Echinacea Root

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Labelling Standard

Description:

This labelling standard (LS) applies to products containing Echinacea (Echinacea angustifolia, E. pallida and/or E. purpurea) as a single medicinal ingredient in the form of fresh or dried root or rhizome in tablet, capsule, powder, extract, tincture, drops or tea intended to be used for the relief of sore throat due to colds or for the symptomatic relief of mild skin conditions and eruptions. The medicinal ingredient must be identified on product labelling by the name given in this monograph.

I. Pharmaceutical Quality:

  1. All ingredients (medicinal and nonmedicinal) and finished product specifications should, as a minimum, meet Schedule B or equivalent standards. Where no Schedule B monograph exists for the dosage form, specifications should be similar to those of a comparable compendial dosage form. In the absence of a Schedule B standard for any dosage form, testing must be adequate to demonstrate the products' identity, potency, purity and quality.
  2. Special Notes:

    Finished product specifications should include tests for identification and an assay with suitable limits for the medicinal ingredient including its components. The specifications for all dosage forms should include a description of the dosage form including organoleptic properties as well as physico-chemical testing e.g., pH, specific gravity, viscosity, appropriate to the dosage form. Where antimicrobial preservatives are added, an assay with suitable limits should be included. Antimicrobial preservative effectiveness should be determined in order to establish that the product is capable of resisting microbial contamination.

II. Ingredients:

  1. Single Medicinal Ingredient:

    Root or rhizome of E. angustifolia D.C. var. angustifolia, E. pallida (Nutt.) Nutt. and/or E. purpurea (L.) Moench).

  2. Declaration:

    Refer to the Drugs Directorate Guideline: Traditional Herbal Medicines (Revised) October 1995.

  3. Combinations:

    None accepted in this LS.

  4. Nonmedicinal Ingredients:

    Nonmedicinal ingredients must be restricted to those substances, necessary for the formulation of the dosage form. Their concentration must not exceed the minimum required to provide their intended effect. They must be harmless in the amounts used, their presence must not affect the bioavailability, therapeutic efficacy or safety of the medicinal ingredients and they must not interfere with assays and tests for the medicinal ingredients and, if present, antimicrobial preservatives, prescribed in Schedule B publications.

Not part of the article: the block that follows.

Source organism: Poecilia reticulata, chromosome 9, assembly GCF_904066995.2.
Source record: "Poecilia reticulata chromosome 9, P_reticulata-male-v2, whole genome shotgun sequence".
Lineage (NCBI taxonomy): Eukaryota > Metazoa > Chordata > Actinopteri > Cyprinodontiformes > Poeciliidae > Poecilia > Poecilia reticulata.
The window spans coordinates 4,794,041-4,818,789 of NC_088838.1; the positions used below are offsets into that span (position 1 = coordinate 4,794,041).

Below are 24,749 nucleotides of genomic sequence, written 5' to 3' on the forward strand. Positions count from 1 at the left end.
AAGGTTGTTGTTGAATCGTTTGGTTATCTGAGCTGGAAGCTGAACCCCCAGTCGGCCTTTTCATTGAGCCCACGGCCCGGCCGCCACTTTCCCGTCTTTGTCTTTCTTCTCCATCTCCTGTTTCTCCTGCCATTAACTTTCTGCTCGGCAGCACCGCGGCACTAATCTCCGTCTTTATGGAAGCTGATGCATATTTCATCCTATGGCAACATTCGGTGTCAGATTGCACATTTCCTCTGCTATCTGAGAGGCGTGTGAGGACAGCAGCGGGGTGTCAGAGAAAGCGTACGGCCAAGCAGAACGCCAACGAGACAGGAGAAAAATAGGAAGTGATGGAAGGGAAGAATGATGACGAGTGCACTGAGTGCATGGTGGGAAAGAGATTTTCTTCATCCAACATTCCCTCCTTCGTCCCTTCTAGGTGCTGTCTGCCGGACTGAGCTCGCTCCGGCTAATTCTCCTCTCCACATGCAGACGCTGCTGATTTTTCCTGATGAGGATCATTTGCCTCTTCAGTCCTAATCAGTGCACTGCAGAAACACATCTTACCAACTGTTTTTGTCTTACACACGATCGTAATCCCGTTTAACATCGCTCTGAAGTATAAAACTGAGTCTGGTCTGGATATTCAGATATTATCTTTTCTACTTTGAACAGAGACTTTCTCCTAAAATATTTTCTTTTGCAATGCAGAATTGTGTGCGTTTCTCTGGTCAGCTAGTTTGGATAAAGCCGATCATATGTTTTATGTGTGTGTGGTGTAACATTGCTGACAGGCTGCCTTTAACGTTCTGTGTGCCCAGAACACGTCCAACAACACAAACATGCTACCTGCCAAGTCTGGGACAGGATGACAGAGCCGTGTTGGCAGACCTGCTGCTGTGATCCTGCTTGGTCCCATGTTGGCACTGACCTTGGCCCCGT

Ingredients of botanical origin added as nonmedicinal ingredients must comply with the Drugs Directorate Policy, Herbs used as Nonmedicinal Ingredients in Nonprescription Drugs for Human Use.

III. Labelling:

  1. This LS describes those requirements that are specific to this class of drugs. Other requirements described in the Regulations to the Food and Drugs Act, in the Guide for the Labelling of Drugs for Human Use and in Traditional Herbal Medicines (Revised) October 1995 must also be met.
  2. Directions for Use:
    1. Indications:
      1. The product must be identified as a Traditional Herbal Medicine... and one of the following would be considered acceptable:
        1. for the relief of sore throat due to colds
        2. for the symptomatic relief of mild skin conditions and eruptions (Note: no specific skin conditions may be mentioned)
      2. Unacceptable indications/claims:
        1. prevents colds/flu
        2. reduces the severity of colds/flu
    2. Dosages:

      The dosage should be specified as being for adults:

      • dried root and rhizome: 1 g or by infusion or decoction, three times day
      • liquid extract (1:1 in 45% alcohol): 0.25 - 1.0 mL, three times daily
      • tincture (1:5 in 45% alcohol): 1-2 mL, three times daily
    3. Warnings:
      1. When recommended for sore throat due to colds:
        1. If symptoms are severe or persist for more than 2 days consult a doctor.

References:

  1. British Herbal Pharmacopoeia, British Herbal Medicine Association, 1996.
  2. British Herbal Pharmacopoeia, British Herbal Medicine Association, 1990.
  3. British Herbal Pharmacopoeia, British Herbal Medicine Association, 1983.
  4. WHO Model Monograph "Radix Echinacea", July 1996.
  5. British Herbal Compendium, Vol. 1, British Herbal Medicine Association, 1992.
  6. R. C. Wren, Potter's New Cyclopaedia of Botanical Drug and Preparations, The C.W. Daniel Company Limited, Saffron Walden, England, 1988.
  7. Tyler, V.E., The New Honest Herbal, George F. Strickley Company, Philadelphia, PA, 1987.
  8. Grieve, M., A Modern Herbal, Dover Publications, New York, NY, 1971.
  9. Castleman, M., The Healing Herbs, Rodale Press, Emmaus, PA, 1991.
  10. "Echinacea" in The Lawrence Review of Natural Products, Facts and Comparisons, St. Louis, MO, January 1990.
  11. "Echinacea" in The Lawrence Review of Natural Products, Facts and Comparisons, St. Louis, MO, May 1995.
  12. Awang, D.V.C. and Kindack, D.G., "Echinacea", Canadian Pharmaceutical Journal, 124, 512-515, November 1991.
  13. Spoerke, D.G., Herbal Medications, Woodridge Press, Santa Barbara, CA, 1980.
  14. Weiss, R.F., Herbal Medicine, Beaconsfield Publishers, Ltd., Beaconsfield, England, 1988.
  15. Bauer, R., Khan, I.A. and Wagner, H., "Echinacea Nachweis einer Verfälschung von Echinacea purpurea (L.) Moench mit Parthenium integrifolium L. (Detection of Parthenium integrifolium L. adulteration of Echinacea purpurea (L.) Moench)", Deutsche Apotheker Zeitung, 127 (25) 1325-1330 (1987).
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